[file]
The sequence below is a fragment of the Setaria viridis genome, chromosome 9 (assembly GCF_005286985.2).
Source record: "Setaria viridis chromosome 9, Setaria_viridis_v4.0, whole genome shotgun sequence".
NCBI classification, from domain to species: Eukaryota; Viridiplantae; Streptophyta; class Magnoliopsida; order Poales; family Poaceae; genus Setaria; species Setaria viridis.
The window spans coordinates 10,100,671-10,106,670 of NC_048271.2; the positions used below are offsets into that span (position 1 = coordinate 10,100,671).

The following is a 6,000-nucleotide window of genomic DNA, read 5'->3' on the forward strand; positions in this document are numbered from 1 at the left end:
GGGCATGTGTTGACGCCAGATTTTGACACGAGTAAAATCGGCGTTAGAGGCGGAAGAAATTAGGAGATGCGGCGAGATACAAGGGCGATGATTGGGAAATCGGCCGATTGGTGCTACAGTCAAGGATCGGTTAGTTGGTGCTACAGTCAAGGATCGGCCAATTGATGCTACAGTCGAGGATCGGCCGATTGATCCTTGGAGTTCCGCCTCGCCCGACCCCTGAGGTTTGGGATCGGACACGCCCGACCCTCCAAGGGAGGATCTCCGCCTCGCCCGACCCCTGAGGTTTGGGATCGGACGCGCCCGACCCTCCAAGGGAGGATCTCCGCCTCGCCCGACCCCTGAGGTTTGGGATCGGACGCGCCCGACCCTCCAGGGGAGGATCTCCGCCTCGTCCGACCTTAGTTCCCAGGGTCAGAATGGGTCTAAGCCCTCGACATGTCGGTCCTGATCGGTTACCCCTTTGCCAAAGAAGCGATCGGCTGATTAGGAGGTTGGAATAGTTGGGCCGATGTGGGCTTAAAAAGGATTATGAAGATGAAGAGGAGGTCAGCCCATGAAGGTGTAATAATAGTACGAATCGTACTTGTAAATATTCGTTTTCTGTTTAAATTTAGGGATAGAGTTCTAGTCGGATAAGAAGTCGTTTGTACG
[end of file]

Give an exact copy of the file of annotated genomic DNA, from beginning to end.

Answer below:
The sequence below is a fragment of the Setaria viridis genome, chromosome 9 (assembly GCF_005286985.2).
Source record: "Setaria viridis chromosome 9, Setaria_viridis_v4.0, whole genome shotgun sequence".
NCBI classification, from domain to species: Eukaryota; Viridiplantae; Streptophyta; class Magnoliopsida; order Poales; family Poaceae; genus Setaria; species Setaria viridis.
The window spans coordinates 10,100,671-10,106,670 of NC_048271.2; the positions used below are offsets into that span (position 1 = coordinate 10,100,671).

The following is a 6,000-nucleotide window of genomic DNA, read 5'->3' on the forward strand; positions in this document are numbered from 1 at the left end:
GGGCATGTGTTGACGCCAGATTTTGACACGAGTAAAATCGGCGTTAGAGGCGGAAGAAATTAGGAGATGCGGCGAGATACAAGGGCGATGATTGGGAAATCGGCCGATTGGTGCTACAGTCAAGGATCGGTTAGTTGGTGCTACAGTCAAGGATCGGCCAATTGATGCTACAGTCGAGGATCGGCCGATTGATCCTTGGAGTTCCGCCTCGCCCGACCCCTGAGGTTTGGGATCGGACACGCCCGACCCTCCAAGGGAGGATCTCCGCCTCGCCCGACCCCTGAGGTTTGGGATCGGACGCGCCCGACCCTCCAAGGGAGGATCTCCGCCTCGCCCGACCCCTGAGGTTTGGGATCGGACGCGCCCGACCCTCCAGGGGAGGATCTCCGCCTCGTCCGACCTTAGTTCCCAGGGTCAGAATGGGTCTAAGCCCTCGACATGTCGGTCCTGATCGGTTACCCCTTTGCCAAAGAAGCGATCGGCTGATTAGGAGGTTGGAATAGTTGGGCCGATGTGGGCTTAAAAAGGATTATGAAGATGAAGAGGAGGTCAGCCCATGAAGGTGTAATAATAGTACGAATCGTACTTGTAAATATTCGTTTTCTGTTTAAATTTAGGGATAGAGTTCTAGTCGGATAAGAAGTCGTTTGTACG